However, there seems to be a bigger problem with these workplace pension schemes. In two recent company collapses (BHS and Carillion), it has been stated that there is a deficit in the pension fund. It is not clear how this evaluation was made so it could be on the basis of the fund closing (see Leech, 2017). Not only have the employers been managing the fund but they have either been undersubscribing to it or using funds from it for business purposes. The employees are not guaranteed a pension from such schemes but are sacrificing some of their incomes for ultimately no return. Possibly not surprisingly, the owners, senior managers, and pension fund managers do not seem to have lost out. They still have their expensive houses, cars, etc. It is the lower level workers who suffer the consequences both in terms of a lose of employment and lose of pension savings. Does this suggest there are some fundamental problems with the system. The universities are no different. They can afford the vice-chancellor salaries but not ensure that the people doing the real work have adequate security for the present or their future. Surely this has to be part of the mandate for any executive officer.
Add to this an emphasis on the desire for workplace mobility with a pension scheme that is linked to a workplace, and you wonder what the employee is actually obtaining from these schemes. In New Zealand, this was recognised as a problem with many employees finding that after transferring from one company to another they had gained nothing from their pension savings and in many cases lost their pension savings. The solution was to set up a national pension scheme that was available to all and was independent of the company you worked for. The employers still contributed along with the employee but at least there was no lose of savings and no risk of closure. However, such a scheme does not solve international employment mobility but that is a wider issue.
Option 2 places the burden on the current workers to pay for the pensions of those who have already retired. Leech’s (2017) argument for an open pension scheme also makes this assumption. This is based on a misunderstanding of money creation and government deficit. I am deliberately using deficit rather than debt since many economists say that it is acceptable for a government to run a deficit. These economists focus on the ratio of deficit to gross domestic product (GDP).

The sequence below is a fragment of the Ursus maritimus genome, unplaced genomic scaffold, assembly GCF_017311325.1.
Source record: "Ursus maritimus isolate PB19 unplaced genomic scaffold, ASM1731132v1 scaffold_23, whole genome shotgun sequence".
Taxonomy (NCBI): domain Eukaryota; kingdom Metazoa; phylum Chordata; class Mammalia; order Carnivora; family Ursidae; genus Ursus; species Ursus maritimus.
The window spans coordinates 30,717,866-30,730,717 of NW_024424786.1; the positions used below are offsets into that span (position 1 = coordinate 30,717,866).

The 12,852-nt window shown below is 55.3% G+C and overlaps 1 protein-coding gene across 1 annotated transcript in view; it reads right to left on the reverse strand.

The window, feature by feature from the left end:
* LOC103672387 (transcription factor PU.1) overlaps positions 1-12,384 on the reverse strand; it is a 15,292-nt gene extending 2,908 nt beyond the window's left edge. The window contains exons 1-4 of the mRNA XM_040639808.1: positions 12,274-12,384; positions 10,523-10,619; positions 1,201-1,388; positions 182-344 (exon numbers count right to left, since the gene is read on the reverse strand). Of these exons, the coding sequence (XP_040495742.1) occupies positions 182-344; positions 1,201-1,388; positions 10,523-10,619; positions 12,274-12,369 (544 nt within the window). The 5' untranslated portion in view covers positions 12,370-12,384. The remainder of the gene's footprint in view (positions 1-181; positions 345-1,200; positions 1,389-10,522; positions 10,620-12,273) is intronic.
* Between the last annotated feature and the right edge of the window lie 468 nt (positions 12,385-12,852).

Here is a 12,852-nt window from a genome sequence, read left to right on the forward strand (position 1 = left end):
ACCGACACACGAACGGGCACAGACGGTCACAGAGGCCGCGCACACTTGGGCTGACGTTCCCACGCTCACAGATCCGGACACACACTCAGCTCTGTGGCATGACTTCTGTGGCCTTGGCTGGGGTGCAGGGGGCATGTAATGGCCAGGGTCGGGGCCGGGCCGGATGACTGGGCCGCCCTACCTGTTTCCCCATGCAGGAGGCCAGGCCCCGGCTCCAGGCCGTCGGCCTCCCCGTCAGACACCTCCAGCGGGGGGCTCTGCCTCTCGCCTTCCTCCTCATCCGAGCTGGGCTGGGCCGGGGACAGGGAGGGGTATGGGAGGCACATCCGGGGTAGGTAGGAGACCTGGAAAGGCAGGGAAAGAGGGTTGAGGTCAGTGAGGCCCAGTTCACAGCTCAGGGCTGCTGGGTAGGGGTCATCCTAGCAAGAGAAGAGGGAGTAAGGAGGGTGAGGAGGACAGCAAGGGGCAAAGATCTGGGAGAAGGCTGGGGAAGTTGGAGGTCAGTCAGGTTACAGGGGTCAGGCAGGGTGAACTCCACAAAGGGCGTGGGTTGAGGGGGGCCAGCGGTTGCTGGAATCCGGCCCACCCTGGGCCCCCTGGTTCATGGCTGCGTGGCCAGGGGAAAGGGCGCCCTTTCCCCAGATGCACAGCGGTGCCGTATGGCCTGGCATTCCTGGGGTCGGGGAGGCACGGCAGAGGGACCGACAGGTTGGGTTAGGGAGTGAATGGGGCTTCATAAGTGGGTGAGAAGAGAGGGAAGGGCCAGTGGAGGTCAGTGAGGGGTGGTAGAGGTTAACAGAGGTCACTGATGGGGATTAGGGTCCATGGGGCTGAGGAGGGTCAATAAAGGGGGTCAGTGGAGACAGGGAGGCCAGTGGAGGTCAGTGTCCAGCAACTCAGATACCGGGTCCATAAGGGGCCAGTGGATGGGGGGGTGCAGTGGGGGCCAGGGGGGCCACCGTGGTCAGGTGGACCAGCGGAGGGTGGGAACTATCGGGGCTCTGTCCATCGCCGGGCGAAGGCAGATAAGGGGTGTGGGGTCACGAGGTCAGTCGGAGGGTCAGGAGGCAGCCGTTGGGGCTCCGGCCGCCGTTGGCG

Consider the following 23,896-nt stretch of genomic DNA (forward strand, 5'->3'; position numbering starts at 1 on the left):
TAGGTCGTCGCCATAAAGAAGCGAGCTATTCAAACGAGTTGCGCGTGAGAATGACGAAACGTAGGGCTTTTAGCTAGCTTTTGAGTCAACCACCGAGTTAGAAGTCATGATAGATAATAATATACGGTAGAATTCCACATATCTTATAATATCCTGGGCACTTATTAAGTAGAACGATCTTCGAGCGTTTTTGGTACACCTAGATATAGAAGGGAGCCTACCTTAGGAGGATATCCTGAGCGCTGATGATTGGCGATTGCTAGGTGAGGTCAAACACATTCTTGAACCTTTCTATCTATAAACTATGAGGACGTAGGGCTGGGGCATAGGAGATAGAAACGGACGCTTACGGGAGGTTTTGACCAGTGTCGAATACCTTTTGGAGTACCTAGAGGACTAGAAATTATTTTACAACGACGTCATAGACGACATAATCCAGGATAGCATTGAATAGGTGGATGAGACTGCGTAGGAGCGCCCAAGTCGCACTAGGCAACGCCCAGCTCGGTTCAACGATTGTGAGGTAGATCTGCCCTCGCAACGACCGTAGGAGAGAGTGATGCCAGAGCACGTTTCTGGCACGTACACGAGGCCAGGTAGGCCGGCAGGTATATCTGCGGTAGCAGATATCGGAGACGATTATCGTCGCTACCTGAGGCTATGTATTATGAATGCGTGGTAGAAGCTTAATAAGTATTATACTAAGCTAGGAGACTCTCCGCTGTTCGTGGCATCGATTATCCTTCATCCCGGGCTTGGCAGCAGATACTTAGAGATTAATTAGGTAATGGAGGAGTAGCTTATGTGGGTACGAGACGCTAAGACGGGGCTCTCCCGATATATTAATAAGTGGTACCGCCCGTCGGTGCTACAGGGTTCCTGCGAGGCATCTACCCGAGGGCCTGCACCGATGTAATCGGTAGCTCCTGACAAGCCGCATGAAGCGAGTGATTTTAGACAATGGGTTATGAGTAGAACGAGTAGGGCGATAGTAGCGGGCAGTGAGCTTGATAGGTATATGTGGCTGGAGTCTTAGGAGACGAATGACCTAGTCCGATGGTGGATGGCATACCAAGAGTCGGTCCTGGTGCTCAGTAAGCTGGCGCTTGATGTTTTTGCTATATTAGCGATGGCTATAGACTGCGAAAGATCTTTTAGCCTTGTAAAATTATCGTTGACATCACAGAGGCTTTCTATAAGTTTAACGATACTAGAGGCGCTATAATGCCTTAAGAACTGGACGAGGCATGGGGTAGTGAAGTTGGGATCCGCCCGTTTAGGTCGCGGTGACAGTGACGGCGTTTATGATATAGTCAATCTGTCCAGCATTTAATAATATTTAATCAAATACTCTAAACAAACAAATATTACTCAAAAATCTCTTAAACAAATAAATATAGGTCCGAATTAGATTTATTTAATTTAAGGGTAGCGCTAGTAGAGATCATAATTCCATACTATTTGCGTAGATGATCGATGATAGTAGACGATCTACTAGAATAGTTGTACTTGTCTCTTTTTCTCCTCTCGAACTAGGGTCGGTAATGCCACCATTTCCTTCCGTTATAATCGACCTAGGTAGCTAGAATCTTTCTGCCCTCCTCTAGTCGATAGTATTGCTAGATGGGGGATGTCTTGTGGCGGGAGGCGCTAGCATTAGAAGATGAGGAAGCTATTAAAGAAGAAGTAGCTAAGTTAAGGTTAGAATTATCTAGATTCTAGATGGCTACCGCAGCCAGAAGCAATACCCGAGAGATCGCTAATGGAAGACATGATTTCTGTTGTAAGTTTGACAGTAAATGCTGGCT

The usual argument in this situation is to focus on having to cover government expenditure by taxes but taxes is not the only source of government income. The government earns seigniorage for all cash (notes and coins) produced and distributed to banks. However, most money created is now created by banks when they issue loans or people use credit cards (Jackson, 2013; Jackson & Dyson, 2012; Jakab & Kumhof, 2015; Mcleay, Radia & Thomas, 2014) for which the government obtains no seigniorage. In effect, banks have taken over the responsibility for creating money and gain the advantage of charging interest to those who borrow. It should be noted that they also destroy money when loans are repaid.
The economic theory that drives the push to offload pensions is neoliberal in focus and seeks to minimise government services. There are other models that recognise that government should be working to meet the needs of its people and not the profits of large corporations. In this later focus, governments are prepared to tax the rich in order to feed the poor. Also consider the alternative of sustainable communities (see Thompson, 2017). There are also other economic models proposed including basic income models (see We are not necessarily tied to an economic vision that impoverishes large portions of the population and transfers the wealth to an increasingly small subset of the population (Neate, 2017).
Option 3 simply reduces the number who will be seeking to be paid a pension but it also assumes that those who have worked for forty or more years still have the drive to deliver the outputs demanded of them. Graeber (2018) argues that work becomes an end in itself. In effect extending the retirement age requires the creation of work and not the reduction in work hours that was expected with technological developments. In effect, we have not found a way of distributing the rewards of the economic system. It also requires the creation of money making schemes that amount to little more than gambles on future outcomes. Sandel (2012) discusses this idea in his book although not in relation to pensions.
We need to consider a different conceptual framework for the way that we interact economically. It would take more than this blog to deal with these economic alternatives.


Graeber, D. (2018) Bullshit Jobs: A theory. Penguin.
Jackson, A. (2013). Sovereign Money: Paving the way for a sustainable recovery. London: Positive Money.
Jackson, A., & Dyson, B. (2012). Modernising money: Why our monetary system is broken and how it can be fixed. London: Positive Money.
Jakab, Z., & Kumhof, M. (2015). Banks are not intermediaries of loanable funds - and why thus matters (Working Paper No. 529). Retrieved from
Leech, D. (2017, 25 November) Is the USS really in crisis? Available from:
McLeay, M., Radia, A., & Thomas, R. (2014) Money in the modern economy. Retrieved from
Neate, R. (2017, 14 Dec) World’s richest 0.1% have boosted their wealth by as much as the poorest half. Available from
Sandel, M. J. (2012). What money can't buy: The moral limits of markets: Penguin Books Ltd.
Thompson, E. (2017) In or out of Europe? Available from
Thompson, E. (2018) Inequality and economic slavery. Available from